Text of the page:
Convenor: Dr Chantal Wright
Supervisors to be allocated on an individual basis
The capstone dissertation module allows MA in Literary Translation Studies students to pursue an independent project in the field of literary translation studies, developing specialised insight into their selected topic. Students may choose one of two options: a) a research-based project that engages with a topic related to the theory, methodology, practice, history, sociology or philosophy of translation, or b) a practice-based project comprised of an extended literary translation with an accompanying critical reflection.
Students undertaking a research-based project will engage analytically with key debates in literary translation studies, and learn key research skills. Students undertaking a practice-based research project will also do this, but will demonstrate their analytical engagement through both practice and in a piece of critical writing. They will reflect critically on the relationship between translation practice and theory/methodology, demonstrating how practice is influenced by theoretical insight.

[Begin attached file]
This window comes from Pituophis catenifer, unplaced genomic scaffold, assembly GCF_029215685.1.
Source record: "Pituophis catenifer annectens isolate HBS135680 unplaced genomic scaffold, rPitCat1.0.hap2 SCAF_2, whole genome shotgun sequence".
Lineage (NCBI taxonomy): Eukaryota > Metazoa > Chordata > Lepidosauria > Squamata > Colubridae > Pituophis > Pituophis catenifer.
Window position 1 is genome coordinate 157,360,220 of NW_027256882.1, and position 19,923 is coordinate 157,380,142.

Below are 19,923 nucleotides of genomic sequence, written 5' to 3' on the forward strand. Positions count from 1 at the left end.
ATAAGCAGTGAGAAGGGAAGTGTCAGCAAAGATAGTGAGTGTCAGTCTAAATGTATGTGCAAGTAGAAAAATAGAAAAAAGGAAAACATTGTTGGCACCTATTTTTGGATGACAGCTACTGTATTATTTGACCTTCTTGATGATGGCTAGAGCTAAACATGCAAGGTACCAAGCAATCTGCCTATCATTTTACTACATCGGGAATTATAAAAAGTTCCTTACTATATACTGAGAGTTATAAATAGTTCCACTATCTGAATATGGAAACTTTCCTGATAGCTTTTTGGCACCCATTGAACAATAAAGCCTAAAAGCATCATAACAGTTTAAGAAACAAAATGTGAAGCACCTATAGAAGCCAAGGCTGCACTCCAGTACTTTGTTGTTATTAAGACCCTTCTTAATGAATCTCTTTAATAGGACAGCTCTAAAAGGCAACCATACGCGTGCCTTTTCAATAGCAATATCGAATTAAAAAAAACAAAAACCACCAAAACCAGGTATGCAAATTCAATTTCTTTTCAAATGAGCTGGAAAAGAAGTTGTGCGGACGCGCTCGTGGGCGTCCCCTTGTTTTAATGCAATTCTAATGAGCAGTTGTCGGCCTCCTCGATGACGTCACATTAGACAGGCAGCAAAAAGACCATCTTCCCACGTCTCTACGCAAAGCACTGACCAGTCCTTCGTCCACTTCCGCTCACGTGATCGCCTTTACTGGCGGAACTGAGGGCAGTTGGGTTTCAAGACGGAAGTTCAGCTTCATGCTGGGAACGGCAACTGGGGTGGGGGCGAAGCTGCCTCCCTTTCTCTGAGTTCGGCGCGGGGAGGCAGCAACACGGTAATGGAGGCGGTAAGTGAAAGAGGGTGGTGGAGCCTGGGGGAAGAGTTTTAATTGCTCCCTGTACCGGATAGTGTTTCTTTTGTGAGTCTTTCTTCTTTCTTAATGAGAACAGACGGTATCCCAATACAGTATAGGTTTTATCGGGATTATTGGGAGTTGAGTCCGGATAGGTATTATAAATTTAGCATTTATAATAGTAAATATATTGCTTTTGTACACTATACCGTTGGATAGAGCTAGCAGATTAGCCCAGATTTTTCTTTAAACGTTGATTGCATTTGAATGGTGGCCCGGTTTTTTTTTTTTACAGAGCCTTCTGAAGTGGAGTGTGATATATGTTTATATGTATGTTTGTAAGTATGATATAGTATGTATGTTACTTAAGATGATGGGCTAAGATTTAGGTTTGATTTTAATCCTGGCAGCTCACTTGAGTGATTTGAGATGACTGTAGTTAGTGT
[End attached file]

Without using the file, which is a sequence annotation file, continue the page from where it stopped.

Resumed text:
For the research-based dissertation, a dissertation of 16,000 words. For the practice-based research project, a literary translation of between 5000 and 6000 words (approximately one-third of the total dissertation length) and a critical reflection of between 10,000 and 11,000 words, the combined length of both elements not to exceed 16,000 words. The relative weighting of translation and reflection can be altered for students translating poetry.